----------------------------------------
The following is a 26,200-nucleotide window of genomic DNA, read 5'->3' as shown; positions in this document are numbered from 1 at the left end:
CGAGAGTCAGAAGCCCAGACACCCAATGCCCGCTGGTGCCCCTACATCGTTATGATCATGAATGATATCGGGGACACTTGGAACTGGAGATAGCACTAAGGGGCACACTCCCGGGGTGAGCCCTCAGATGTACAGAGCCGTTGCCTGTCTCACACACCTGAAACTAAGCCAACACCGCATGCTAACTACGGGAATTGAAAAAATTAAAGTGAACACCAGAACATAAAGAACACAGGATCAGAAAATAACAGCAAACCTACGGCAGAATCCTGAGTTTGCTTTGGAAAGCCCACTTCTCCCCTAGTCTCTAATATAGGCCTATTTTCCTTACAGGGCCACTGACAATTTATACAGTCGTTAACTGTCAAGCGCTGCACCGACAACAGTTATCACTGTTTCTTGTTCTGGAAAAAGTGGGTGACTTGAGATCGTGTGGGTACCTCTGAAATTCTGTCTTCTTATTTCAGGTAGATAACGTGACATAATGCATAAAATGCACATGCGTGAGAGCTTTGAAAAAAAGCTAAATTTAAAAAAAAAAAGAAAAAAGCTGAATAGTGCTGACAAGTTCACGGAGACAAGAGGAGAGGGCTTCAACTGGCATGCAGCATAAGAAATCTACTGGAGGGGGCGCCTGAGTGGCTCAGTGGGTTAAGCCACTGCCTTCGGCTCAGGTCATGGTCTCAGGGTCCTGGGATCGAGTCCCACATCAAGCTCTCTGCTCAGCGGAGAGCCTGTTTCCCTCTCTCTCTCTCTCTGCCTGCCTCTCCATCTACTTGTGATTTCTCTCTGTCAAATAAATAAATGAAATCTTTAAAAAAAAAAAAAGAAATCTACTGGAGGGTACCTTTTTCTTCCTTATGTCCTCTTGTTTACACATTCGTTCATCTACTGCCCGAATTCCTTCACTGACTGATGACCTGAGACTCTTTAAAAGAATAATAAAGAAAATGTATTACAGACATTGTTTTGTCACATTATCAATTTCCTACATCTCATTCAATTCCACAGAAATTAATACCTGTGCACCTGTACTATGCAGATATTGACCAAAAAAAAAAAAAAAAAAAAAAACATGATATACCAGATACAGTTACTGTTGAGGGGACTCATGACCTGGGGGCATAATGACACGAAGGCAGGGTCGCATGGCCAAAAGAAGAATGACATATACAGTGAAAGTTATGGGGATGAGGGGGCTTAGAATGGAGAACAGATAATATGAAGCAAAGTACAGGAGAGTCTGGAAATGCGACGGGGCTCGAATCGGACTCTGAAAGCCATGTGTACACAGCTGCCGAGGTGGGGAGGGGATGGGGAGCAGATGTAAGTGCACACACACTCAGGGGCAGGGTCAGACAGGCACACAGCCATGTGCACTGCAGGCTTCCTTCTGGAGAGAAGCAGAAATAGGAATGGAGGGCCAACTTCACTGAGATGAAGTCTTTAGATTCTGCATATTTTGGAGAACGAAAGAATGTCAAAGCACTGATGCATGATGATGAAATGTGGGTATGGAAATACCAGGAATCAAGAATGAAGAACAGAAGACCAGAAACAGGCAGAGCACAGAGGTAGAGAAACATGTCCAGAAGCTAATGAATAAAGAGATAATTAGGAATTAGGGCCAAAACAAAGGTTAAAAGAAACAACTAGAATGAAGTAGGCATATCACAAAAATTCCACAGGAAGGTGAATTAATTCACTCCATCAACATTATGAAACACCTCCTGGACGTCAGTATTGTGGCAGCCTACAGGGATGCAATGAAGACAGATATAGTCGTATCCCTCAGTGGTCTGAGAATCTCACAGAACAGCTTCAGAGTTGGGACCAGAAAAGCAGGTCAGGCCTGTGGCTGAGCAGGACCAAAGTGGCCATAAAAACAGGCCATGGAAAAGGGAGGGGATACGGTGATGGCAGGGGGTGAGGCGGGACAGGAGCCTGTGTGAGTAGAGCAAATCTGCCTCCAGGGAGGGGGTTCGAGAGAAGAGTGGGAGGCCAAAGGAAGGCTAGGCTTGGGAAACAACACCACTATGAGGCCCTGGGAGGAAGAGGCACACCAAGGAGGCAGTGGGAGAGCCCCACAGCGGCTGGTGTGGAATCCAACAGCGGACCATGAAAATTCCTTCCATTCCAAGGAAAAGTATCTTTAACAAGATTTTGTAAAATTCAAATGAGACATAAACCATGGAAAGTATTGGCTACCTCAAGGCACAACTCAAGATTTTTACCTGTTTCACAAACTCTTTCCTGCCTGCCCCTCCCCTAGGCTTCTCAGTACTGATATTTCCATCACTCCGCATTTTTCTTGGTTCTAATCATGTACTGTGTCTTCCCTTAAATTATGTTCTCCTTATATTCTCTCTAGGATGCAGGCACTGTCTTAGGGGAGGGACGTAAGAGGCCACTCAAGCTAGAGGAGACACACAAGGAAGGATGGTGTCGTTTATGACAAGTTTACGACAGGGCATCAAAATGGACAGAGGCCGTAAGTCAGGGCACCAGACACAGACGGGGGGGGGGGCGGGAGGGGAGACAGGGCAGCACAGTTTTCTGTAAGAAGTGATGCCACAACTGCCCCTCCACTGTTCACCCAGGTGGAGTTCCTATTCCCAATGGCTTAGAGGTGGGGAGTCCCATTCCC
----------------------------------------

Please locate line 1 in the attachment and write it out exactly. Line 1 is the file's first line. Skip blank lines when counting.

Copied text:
The following is a 26,200-nucleotide window of genomic DNA, read 5'->3' as shown; positions in this document are numbered from 1 at the left end: